The inaugural Pink Gala to benefit Kimz Angels was not only a ‘really fun’ evening, it also raised awareness of the need to make a difference in the lives of Langley’s most vulnerable.
“The reason we held a gala was to raise awareness of the different ways Kimz Angels helps and with everyone in the same room, we could spread that awareness of making a difference,” said founder Kim Snow.
The gala, held at Glass House Estate Winery in Langley on May 27, was sold out, with thousands of dollars raised. Every dollar goes to help the homeless, impoverished families, youth, foster children and single moms, to name a few of the groups Kimz Angels supports.
“There was so much love in that room. Together, the strength and power of people … I know we are going to go out there and change the world around us,” said Snow.
Sherry Jenkins helped organize the gala.
“A gala which brings awareness is one more way to tell everyone who (Kim) is and what she does. Her kindness is something you don’t come across everyday,” said Jenkins. “She inspires people to give and be kind.”
Elvis was also in the house. Snow is a huge fan of Steve Elvis Elliott and had him wear his pink jacket for the occasion. He also arrived in his pink cadillac, which guests took pictures in.
Snow loves everything pink. Her Angel trucks are wrapped in pink and all her self-made Kimz Angels T-shirts are pink.
Snow is grateful to everyone who came out to support the work the Angels do.
“It’s all about saving souls,” she said. “I’m telling you, we are making a difference, we have to keep going. I’m more determined than ever.”
Snow has been an advocate for vulnerable and homeless people in Langley for more than a decade.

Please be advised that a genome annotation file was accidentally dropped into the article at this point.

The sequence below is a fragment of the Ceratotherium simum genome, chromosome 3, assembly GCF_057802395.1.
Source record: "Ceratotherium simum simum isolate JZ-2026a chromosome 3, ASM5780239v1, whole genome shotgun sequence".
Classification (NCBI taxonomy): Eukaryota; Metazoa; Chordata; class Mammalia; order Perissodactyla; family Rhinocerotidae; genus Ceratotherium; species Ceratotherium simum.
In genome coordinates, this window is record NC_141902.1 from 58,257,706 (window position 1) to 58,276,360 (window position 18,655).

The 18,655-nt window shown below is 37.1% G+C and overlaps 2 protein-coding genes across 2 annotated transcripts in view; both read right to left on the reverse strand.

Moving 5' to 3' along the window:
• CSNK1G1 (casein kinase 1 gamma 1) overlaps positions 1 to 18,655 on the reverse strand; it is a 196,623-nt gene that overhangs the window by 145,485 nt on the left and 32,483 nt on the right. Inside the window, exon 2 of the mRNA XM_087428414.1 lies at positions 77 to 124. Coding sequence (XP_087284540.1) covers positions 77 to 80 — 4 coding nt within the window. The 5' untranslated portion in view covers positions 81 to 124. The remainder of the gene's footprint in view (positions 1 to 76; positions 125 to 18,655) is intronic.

For years, she and her regular volunteer ‘angels’ would bring food, bottled water and other items of need, to the St. Joseph’s soup kitchen. She’s there every Tuesday, but now goes to make sandwiches and work with the homeless at the Vineyard Church every Wednesday.
Wednesday nights Snow, along with several other angels from Langley, volunteer to brighten the lives of foster kids through Game Ready in Surrey. Last year, she arranged to have the kids go in a limo to attend a Giants game.
Every Christmas, she and angel/paramedic Vince Ford put on the Fill the Ambulance campaign at the Murrayville IGA.
Snow’s dream is to have her own village of tiny houses to house the homeless.
“That’s what they really need, is a place to call home. That’s my dream,” she said. “We can’t judge. Everyone deserves to be treated with kindness. People say I’m enabling because I feed them. Wouldn’t you want food to eat each day?”
Snow has been helping those in need in Langley for 17 years.
She started helping out though her son’s PAC at Murrayville Elementary which led her to want to help everywhere. Soon she started feeding and clothing the homeless in Langley, bringing donations of diapers o Basic for Babies and helping vulnerable families.
She is on most principal’s speed dial when a student is in need of new shoes or jacket. Or if a school is running out of snack items for the lunch program. She puts out a call on Facebook and within an hour she usually has offers to help, whether it be furniture, new shoes, or food.
Snow is a regular at Costco, but also gets regular donations from Langley businesses, including Cobb’s bread and JD Farms.
She has a core team of angels who have been with her from the beginning but the list of angels keeps growing, now with as many as 40 volunteers.